A 32-bit application is software that runs in a 32-bit flat address space (a flat memory model).
In computer architecture, 32-bit integers, memory addresses, or other data units are those that are at most 32 bits (4 octets) wide. Also, 32-bit CPU and ALU architectures are those that are based on registers, address buses, or data buses of that size. 32-bit is also a term given to a generation of computers in which 32-bit processors were the norm.
The term 32-bit application came about because DOS and Microsoft Windows were originally written for the Intel 8088 and Intel 80286 microprocessors. These are 16-bit microprocessors with a segmented address space. Programs with more than 64 kilobytes of code and/or data therefore had to switch between segments quite frequently. As this operation is quite time consuming in comparison to other machine operations, the application's performance may suffer. Furthermore, programming with segments is more involved than programming in a flat address space, giving rise to some complications in programming languages like "memory models" in C and C++.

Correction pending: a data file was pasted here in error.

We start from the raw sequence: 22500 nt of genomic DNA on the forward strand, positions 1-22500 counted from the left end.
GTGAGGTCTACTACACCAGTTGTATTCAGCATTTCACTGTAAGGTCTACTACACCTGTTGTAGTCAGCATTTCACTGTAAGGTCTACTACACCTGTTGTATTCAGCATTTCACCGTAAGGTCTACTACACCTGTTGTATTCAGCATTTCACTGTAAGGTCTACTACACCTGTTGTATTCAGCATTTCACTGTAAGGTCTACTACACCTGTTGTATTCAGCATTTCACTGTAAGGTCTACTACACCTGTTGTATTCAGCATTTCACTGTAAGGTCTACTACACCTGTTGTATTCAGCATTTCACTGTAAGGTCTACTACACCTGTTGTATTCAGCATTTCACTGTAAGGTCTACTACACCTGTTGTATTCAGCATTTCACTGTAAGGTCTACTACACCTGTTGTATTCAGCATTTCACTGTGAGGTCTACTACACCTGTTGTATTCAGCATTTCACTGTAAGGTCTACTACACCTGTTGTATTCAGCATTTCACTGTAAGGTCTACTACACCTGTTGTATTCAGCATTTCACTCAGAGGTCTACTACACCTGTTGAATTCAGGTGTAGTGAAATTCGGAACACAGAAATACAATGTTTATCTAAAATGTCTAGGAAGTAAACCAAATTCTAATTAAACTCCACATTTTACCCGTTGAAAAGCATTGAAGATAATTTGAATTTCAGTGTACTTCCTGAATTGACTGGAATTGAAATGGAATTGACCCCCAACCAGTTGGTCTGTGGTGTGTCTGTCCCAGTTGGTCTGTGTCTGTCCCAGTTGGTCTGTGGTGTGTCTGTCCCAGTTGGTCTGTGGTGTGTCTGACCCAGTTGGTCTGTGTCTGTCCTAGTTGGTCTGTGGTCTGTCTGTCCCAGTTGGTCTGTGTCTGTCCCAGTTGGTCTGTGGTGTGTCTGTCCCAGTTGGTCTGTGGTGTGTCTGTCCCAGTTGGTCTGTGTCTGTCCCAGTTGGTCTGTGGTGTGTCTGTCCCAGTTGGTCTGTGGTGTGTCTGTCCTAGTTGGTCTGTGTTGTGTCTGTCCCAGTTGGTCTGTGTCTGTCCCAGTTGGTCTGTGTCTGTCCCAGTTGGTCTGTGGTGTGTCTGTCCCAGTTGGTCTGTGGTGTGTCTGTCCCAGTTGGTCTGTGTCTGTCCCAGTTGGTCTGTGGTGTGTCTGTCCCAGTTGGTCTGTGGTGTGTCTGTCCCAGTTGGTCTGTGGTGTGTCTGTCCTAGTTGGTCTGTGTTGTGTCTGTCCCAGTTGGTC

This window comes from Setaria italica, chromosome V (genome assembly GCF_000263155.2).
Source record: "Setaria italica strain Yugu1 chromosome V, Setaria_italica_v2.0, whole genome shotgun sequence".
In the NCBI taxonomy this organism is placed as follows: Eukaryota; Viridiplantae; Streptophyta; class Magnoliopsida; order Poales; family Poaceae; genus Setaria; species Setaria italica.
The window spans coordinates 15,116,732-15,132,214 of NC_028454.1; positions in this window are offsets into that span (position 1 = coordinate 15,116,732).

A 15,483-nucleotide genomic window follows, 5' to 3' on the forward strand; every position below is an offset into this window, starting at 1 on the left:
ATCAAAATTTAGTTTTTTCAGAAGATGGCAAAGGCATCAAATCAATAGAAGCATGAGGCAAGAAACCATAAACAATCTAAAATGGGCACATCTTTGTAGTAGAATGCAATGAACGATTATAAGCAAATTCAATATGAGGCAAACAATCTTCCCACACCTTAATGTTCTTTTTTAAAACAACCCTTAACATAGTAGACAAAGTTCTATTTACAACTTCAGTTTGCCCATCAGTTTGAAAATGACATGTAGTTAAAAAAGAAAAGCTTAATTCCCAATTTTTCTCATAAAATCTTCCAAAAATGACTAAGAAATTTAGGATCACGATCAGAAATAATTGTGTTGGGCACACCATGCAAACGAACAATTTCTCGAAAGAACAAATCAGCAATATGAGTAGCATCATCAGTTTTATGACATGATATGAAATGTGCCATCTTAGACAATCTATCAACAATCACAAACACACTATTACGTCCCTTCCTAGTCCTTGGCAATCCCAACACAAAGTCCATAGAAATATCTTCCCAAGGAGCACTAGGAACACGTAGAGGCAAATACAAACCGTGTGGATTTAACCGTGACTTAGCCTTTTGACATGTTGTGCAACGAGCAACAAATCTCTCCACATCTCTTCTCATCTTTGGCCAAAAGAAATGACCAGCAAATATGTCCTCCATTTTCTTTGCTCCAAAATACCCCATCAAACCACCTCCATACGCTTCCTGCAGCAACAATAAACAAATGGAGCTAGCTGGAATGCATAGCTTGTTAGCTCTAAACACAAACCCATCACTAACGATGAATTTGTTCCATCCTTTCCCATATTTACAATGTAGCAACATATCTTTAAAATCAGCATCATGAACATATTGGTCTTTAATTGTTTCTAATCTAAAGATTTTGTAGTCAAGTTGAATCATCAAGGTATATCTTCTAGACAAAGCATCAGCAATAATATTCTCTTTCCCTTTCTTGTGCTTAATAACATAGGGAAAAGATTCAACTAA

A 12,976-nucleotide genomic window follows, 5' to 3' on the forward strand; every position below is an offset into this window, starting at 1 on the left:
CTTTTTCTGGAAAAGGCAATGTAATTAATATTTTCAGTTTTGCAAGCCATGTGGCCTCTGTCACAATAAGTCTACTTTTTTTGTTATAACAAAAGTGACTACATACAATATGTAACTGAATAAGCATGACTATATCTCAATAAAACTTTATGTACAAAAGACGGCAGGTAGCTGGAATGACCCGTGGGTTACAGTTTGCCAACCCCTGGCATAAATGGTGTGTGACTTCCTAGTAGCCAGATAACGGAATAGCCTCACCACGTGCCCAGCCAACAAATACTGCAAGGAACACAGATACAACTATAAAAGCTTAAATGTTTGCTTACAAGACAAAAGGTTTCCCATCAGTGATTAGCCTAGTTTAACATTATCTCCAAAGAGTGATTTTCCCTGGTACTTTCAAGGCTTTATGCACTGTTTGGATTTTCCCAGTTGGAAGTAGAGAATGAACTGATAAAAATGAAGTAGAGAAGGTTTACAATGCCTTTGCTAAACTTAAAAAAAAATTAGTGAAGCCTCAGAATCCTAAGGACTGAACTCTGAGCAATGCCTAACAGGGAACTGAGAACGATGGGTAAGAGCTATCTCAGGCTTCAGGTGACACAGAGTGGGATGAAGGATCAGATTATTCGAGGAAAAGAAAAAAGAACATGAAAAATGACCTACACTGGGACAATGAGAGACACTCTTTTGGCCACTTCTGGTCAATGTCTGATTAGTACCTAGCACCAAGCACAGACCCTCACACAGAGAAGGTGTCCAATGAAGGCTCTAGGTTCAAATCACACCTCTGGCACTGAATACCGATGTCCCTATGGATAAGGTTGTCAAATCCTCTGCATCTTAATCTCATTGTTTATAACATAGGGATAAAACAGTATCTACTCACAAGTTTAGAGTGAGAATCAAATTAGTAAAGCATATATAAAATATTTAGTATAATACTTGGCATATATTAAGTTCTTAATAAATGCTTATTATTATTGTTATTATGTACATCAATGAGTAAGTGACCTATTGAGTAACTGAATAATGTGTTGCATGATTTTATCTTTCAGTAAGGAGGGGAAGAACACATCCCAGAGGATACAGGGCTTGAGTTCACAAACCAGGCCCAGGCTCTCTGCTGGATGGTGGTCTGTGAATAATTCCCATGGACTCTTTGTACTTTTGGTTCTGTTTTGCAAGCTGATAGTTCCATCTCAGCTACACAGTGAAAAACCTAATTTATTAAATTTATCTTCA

The shift from 16-bit software to 32-bit software on IBM compatible systems became possible with the introduction of the '386 microprocessor. This microprocessor and its successors support a segmented address space with 16-bit and 32 bit segments (more precisely: segments with 16- or 32-bit address offset). If the base address of all 32-bit segments is set to 0, and segment registers are not used explicitly, the segmentation can be forgotten and the processor appears as having a simple linear 32-bit address space. For compatibility reasons, however, much of the software is nevertheless written in 16-bit models.
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